Goin’ Back to Martini Ranch
Last week I surprised myself by invoking the name Martini Ranch. I hadn’t spoken those two words together in years, much less considered what they used to represent. You see, Martini Ranch is a dance-pop group composed of singer/guitarist Andrew Todd Rosenthal and vocalist Bill Paxton. Yes, that Bill Paxton — the actor who appears in “Twister,” “A Simple Plan,” “Titanic,” “Near Dark,” “Big Love” and dozens of other films and television series. The band’s discography is short and sweet: They recorded one minor club hit, “How Can the Laboring Man Find Time for Self-Culture?”, in 1986, and one album, “Holy Cow,” in 1988.
This may sound like an elaborate fiction, but I promise you that Martini Ranch really happened. I have proof: I just found “Holy Cow” in my CD collection, sandwiched between country music guitarist Joe Maphis and British trip-hop group Massive Attack, and I’m listening to it even now. (I had to scan the cover art myself; iTunes didn’t have it.) What I’m hearing isn’t a goof; it’s a considered and ambitious set of dance-pop songs, closer in spirit to collaborative projects like Gorillaz than to actor-driven vanity projects like the Bacon Brothers. Every song, every note has some aspiration backing it up. These guys wanted to make a record that someone like me could dig up some 22 years after it was buried, put on the stereo and say: “Wow, it’s not as horribly dated as I thought it would be. Still pretty dated, though.”
The Gorillaz comparison is an apt one. Like that Damon Albarn/Jamie Hewlett-led supergroup, Martini Ranch managed to assemble a raft of collaborators that’s as impressive as it is bewildering. Cindi Wilson of the B-52s sings on several tracks; Academy Award-nominated film music composer Mark Isham (“Crash,” “Reversal of Fortune”) plays trumpet and flugelhorn; actor Judge Reinhold whistles on the band’s second single “Reach.” Devo’s Bob Casale and Mark Mothersbaugh lent spiritual support, backing vocals and keyboards. And the band’s videos were directed by Rocky Schenck, who directed Barnes & Barnes’ deathless “Fish Heads” clip and would go on to become one of the most prolific music video directors in the business, and by one James Cameron, whose later achievements are now being taught in film schools.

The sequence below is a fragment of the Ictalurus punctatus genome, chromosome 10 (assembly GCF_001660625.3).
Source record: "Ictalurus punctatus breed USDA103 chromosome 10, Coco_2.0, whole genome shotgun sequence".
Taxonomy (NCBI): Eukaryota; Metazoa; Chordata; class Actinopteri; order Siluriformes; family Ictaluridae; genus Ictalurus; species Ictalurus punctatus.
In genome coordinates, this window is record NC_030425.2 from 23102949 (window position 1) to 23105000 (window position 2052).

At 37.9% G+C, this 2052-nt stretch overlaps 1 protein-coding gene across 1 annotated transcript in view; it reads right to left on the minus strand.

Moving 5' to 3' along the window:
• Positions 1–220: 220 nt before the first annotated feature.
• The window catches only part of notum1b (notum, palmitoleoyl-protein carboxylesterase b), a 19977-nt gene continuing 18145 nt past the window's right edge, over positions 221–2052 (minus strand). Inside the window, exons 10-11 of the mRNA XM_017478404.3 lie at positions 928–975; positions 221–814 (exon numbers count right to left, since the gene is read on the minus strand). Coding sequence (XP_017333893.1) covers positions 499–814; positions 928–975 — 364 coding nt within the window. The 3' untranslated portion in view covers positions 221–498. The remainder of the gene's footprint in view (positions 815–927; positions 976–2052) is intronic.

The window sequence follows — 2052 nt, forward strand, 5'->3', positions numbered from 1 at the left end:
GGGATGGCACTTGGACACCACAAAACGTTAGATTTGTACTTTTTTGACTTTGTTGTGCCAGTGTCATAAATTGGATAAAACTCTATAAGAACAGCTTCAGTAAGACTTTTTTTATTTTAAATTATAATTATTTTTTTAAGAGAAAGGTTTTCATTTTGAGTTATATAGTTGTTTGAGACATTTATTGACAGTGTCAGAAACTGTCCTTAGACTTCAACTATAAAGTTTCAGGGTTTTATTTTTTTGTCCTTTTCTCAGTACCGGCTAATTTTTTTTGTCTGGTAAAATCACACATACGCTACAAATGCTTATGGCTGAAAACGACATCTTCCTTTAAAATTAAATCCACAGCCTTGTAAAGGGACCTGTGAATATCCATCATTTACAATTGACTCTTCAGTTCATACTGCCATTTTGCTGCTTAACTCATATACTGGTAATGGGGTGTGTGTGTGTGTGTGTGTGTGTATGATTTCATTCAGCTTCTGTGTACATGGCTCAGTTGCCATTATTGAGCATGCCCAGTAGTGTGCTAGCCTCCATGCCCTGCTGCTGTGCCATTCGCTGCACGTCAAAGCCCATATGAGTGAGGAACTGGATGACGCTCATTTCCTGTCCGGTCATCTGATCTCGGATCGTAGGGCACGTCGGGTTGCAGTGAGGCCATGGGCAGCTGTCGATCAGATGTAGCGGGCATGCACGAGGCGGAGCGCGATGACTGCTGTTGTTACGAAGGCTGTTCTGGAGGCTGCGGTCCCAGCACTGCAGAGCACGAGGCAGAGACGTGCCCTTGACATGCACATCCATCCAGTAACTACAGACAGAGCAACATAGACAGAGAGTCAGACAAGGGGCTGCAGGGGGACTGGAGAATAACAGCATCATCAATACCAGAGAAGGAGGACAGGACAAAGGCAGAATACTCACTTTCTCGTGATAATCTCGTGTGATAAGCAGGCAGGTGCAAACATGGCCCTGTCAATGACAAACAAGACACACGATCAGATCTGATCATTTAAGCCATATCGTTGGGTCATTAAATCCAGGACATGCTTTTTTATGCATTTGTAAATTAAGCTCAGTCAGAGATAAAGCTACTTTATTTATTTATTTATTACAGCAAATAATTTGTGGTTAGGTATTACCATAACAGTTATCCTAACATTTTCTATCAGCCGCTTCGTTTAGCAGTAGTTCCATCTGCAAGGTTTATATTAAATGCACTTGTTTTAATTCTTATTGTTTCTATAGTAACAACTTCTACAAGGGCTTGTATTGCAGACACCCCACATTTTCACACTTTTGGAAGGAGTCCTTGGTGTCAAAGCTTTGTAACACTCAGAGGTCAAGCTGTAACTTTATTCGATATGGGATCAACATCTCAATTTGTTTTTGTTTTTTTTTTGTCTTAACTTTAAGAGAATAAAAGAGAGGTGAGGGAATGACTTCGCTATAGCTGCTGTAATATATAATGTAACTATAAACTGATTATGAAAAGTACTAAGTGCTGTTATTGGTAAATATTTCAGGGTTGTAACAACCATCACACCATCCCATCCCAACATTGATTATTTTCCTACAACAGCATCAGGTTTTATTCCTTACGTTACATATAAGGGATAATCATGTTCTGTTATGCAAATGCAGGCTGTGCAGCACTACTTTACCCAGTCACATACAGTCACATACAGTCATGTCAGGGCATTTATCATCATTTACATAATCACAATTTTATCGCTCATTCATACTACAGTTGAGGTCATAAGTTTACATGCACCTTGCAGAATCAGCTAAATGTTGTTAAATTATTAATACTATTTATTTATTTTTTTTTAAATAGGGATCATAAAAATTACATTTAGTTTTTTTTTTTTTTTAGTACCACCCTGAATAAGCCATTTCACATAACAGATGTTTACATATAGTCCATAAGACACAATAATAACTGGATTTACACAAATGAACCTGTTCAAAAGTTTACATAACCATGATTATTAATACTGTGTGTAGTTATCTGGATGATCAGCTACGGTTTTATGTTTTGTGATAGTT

As I said earlier, the album isn’t as dated as many similar albums of the era. The freshest tracks on “Holy Cow” are the ones that most clearly reveal Devo’s influence. I’d dare to call the Bob Casale-produced “How Can The Laboring Man Find Time for Self-Culture?” one of the great unsung Devo tracks — it’s loaded with the pioneering New Wave band’s signature keyboard sounds, has a Devo-esque melody and chorus (written by Rosenthal), and it bears a title that wouldn’t have looked out of place on “New Traditionalists.” And like the best of Devo’s tracks, the damn thing sticks in your head for days.
The music video for “Labouring Man…?”, directed by Schenck, is something else again. It’s a genuinely heartfelt homage to German Expressionism that features blink-and-you’ll-miss-them cameos by Michael Biehn and Rick Rossovich, as well as the only documented appearance of Anthony Michael Hall in a monocle.
Having re-discovered it, I think I could easily watch this clip a hundred times. It seems the most complete example of what Paxton and Rosenthal were trying to do — making art from their shared enthusiasms, with the help of mutual friends.
I don’t like the band’s second video, the James Cameron-directed “Reach,” quite as much as I like “Labouring Man…?”, but I can’t deny that it’s got the same giddy spirit. There’s a raft of cameos in this one, including Lance Henriksen, Paul Reiser, Jenette Goldstein, Judge Reinhold, Adrian Pasdar and even Cameron’s wife at that time, “Hurt Locker” director Kathryn Bigelow. It’s not the most inventive video of its era — Cameron indulges in music-video cliches that were tired even then, and like nearly every film he’s made, the clip for “Reach” is minutes too long — but everyone in the video looks like they’re having a great time, which was probably the point of Martini Ranch in the first place. Besides, how many other funky, cyberpunk westerns came out in 1988? Less than five, maybe?
I can’t help but wonder what kind of videos the other tracks on “Holy Cow” might have spawned. “Fat-Burning Formula,” a vamp on the weight-loss fads of the time, might have made for the most demented workout video ever. The wistful (in context) “World Without Walls” could have had an atmospheric video set in Marfa. And the sample-happy “Hot Dog,” which I think was actually prepped as a single (I seem to recall hearing a club remix), seems tailor-made for animation.
Perhaps the strangest thing about Martini Ranch is that it’s not dead. When I began this piece I assumed that the band was defunct; after all, the band’s last release was two decades ago, and Bill Paxton is busy these days. But according to the band’s Wikipedia entry, Rosenthal and Paxton are currently writing a musical that is “a hybrid of many styles and influences, including Weather Report and Frank Zappa”; it’s due at the end of the year. It sounds like just the sort of thing that a couple of culture-jamming cowpokes would come up with. I wonder who they’ll rope in to help.